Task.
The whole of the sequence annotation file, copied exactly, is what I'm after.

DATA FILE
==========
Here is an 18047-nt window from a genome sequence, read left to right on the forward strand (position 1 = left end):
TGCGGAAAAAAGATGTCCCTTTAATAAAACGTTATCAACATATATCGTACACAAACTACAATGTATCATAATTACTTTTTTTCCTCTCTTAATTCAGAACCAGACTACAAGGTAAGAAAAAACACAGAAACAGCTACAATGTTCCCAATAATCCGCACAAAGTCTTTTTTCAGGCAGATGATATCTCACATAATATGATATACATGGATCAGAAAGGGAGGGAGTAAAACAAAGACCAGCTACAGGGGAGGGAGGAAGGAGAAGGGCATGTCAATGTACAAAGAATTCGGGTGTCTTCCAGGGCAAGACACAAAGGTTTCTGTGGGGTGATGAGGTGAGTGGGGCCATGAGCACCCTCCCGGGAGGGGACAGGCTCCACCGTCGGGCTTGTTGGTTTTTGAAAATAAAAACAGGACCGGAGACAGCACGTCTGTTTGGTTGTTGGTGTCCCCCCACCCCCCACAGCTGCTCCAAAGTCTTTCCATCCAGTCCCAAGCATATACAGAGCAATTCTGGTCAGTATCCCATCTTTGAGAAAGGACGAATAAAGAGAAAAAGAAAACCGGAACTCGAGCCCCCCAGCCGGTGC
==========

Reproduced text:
Here is an 18047-nt window from a genome sequence, read left to right on the forward strand (position 1 = left end):
TGCGGAAAAAAGATGTCCCTTTAATAAAACGTTATCAACATATATCGTACACAAACTACAATGTATCATAATTACTTTTTTTCCTCTCTTAATTCAGAACCAGACTACAAGGTAAGAAAAAACACAGAAACAGCTACAATGTTCCCAATAATCCGCACAAAGTCTTTTTTCAGGCAGATGATATCTCACATAATATGATATACATGGATCAGAAAGGGAGGGAGTAAAACAAAGACCAGCTACAGGGGAGGGAGGAAGGAGAAGGGCATGTCAATGTACAAAGAATTCGGGTGTCTTCCAGGGCAAGACACAAAGGTTTCTGTGGGGTGATGAGGTGAGTGGGGCCATGAGCACCCTCCCGGGAGGGGACAGGCTCCACCGTCGGGCTTGTTGGTTTTTGAAAATAAAAACAGGACCGGAGACAGCACGTCTGTTTGGTTGTTGGTGTCCCCCCACCCCCCACAGCTGCTCCAAAGTCTTTCCATCCAGTCCCAAGCATATACAGAGCAATTCTGGTCAGTATCCCATCTTTGAGAAAGGACGAATAAAGAGAAAAAGAAAACCGGAACTCGAGCCCCCCAGCCGGTGC